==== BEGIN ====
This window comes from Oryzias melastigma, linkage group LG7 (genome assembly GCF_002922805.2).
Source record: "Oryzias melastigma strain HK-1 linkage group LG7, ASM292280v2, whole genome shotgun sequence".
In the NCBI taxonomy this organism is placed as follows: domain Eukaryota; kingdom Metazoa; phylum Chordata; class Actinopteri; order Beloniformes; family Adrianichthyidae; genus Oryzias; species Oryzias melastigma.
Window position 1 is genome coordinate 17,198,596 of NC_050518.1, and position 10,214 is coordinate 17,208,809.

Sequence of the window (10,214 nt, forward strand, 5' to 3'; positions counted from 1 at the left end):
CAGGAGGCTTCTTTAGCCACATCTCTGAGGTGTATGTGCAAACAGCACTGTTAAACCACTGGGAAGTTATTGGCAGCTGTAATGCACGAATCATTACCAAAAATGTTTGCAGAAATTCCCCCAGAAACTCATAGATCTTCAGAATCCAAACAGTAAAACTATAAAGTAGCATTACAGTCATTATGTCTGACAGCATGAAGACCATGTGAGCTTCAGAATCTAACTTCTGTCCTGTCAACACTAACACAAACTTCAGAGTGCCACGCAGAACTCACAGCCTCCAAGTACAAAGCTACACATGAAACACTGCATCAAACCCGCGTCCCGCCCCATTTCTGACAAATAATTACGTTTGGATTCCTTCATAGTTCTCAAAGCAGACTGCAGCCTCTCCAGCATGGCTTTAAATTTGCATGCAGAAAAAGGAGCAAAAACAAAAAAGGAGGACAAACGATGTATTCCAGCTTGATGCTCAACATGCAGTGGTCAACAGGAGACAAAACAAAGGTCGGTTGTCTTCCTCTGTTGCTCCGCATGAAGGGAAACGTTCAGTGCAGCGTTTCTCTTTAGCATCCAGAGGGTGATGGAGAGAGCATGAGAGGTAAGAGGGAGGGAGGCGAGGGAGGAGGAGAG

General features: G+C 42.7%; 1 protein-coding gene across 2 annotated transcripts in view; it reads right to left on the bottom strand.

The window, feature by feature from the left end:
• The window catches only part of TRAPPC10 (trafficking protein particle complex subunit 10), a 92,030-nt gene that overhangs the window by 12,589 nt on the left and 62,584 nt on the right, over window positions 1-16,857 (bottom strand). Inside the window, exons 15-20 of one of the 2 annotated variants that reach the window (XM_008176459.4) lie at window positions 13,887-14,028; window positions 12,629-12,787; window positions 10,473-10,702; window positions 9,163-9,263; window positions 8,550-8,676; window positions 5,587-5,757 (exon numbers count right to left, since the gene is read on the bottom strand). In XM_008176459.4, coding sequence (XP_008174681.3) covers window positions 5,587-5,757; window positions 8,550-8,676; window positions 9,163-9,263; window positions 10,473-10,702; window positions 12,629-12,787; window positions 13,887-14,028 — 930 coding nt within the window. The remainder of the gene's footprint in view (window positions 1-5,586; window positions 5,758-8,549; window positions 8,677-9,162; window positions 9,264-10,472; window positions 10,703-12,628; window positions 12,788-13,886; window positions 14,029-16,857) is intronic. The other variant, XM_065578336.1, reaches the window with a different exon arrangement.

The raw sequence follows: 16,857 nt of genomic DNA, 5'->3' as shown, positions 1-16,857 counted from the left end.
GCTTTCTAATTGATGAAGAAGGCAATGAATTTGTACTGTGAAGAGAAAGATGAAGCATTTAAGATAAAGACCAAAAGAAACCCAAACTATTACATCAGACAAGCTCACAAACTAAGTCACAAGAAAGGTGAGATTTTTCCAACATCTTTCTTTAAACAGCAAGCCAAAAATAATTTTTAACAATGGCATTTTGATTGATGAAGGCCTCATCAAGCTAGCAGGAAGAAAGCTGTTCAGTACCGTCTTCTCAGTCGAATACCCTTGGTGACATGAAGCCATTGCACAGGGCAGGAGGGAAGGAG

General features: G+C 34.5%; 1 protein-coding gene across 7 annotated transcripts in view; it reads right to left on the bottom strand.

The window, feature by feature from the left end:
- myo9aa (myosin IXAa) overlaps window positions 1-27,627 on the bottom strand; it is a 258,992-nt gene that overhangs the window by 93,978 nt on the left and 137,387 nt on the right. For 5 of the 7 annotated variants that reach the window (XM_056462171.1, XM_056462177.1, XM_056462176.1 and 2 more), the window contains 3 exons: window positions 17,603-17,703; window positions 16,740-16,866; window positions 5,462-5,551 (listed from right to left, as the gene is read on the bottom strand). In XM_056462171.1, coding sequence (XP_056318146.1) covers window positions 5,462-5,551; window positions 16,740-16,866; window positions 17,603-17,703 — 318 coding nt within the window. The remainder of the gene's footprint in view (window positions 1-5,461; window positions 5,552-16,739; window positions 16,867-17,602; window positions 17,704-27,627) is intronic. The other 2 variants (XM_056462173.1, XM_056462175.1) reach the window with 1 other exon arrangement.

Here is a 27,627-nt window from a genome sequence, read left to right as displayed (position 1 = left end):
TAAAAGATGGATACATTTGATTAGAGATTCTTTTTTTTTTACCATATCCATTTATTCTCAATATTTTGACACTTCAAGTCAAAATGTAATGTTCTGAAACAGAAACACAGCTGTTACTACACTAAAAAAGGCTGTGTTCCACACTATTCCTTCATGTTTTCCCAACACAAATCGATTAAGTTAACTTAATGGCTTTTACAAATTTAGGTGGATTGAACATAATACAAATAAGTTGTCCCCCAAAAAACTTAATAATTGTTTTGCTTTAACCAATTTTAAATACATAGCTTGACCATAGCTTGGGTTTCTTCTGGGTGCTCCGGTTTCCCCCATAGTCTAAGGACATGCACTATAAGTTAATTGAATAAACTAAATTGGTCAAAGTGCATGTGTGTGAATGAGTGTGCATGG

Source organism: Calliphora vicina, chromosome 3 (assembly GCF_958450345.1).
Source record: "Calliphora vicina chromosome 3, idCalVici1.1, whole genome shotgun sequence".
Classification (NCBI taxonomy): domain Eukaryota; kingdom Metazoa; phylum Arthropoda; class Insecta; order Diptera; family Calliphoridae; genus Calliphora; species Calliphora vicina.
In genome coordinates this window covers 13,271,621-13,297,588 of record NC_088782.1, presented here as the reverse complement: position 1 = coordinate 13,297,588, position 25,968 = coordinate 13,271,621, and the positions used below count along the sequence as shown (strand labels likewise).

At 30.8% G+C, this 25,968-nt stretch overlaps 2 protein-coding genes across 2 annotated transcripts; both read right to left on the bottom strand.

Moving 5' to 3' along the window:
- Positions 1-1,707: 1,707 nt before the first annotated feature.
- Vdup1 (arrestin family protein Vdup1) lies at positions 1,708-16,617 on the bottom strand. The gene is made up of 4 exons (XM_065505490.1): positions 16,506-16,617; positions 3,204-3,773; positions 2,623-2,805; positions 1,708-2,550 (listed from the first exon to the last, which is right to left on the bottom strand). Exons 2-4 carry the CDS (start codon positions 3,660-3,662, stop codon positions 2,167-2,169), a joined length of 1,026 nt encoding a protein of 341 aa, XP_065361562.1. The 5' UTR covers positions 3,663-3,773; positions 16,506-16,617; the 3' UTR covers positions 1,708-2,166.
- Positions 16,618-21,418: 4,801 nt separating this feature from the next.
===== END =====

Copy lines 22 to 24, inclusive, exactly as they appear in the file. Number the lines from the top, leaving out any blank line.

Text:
Moving 5' to 3' along the window:
- Positions 1-1,707: 1,707 nt before the first annotated feature.
- Vdup1 (arrestin family protein Vdup1) lies at positions 1,708-16,617 on the bottom strand. The gene is made up of 4 exons (XM_065505490.1): positions 16,506-16,617; positions 3,204-3,773; positions 2,623-2,805; positions 1,708-2,550 (listed from the first exon to the last, which is right to left on the bottom strand). Exons 2-4 carry the CDS (start codon positions 3,660-3,662, stop codon positions 2,167-2,169), a joined length of 1,026 nt encoding a protein of 341 aa, XP_065361562.1. The 5' UTR covers positions 3,663-3,773; positions 16,506-16,617; the 3' UTR covers positions 1,708-2,166.